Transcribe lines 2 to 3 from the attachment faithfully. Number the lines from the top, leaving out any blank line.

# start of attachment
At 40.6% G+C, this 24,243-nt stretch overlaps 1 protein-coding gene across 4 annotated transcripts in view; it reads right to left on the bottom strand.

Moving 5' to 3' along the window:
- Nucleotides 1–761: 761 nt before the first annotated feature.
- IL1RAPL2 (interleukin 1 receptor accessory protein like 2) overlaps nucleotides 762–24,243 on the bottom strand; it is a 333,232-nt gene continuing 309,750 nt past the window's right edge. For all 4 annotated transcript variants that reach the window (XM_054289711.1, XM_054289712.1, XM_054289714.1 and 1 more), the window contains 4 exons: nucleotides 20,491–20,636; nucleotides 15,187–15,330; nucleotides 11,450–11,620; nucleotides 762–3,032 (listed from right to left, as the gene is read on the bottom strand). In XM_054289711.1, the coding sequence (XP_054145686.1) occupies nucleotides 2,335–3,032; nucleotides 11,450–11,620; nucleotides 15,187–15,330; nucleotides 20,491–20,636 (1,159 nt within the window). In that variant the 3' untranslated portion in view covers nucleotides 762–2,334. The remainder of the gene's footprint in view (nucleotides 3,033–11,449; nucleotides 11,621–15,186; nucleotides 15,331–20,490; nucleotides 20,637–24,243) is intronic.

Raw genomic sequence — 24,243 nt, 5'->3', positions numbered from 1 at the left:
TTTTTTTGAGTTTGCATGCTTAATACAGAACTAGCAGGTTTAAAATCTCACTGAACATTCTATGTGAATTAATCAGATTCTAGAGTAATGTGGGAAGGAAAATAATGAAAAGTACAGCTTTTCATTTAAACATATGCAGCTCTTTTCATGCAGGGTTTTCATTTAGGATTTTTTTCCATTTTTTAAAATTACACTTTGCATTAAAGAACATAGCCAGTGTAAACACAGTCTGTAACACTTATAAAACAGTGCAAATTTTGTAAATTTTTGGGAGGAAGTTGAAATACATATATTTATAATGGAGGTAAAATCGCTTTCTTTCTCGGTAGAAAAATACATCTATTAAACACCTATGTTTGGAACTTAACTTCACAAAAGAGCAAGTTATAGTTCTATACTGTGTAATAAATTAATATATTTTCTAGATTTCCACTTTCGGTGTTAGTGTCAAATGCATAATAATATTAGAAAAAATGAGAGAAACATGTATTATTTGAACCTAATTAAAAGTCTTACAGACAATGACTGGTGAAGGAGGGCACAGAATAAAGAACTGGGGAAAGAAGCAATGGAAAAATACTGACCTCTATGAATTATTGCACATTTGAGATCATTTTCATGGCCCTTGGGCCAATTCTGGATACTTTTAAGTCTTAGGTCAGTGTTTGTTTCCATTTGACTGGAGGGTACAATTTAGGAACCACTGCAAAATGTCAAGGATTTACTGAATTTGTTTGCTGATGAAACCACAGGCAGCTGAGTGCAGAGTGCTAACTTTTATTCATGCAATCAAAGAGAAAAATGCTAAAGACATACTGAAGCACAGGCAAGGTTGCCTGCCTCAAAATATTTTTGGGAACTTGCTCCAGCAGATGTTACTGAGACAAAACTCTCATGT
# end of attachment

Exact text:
Moving 5' to 3' along the window:
- Nucleotides 1–761: 761 nt before the first annotated feature.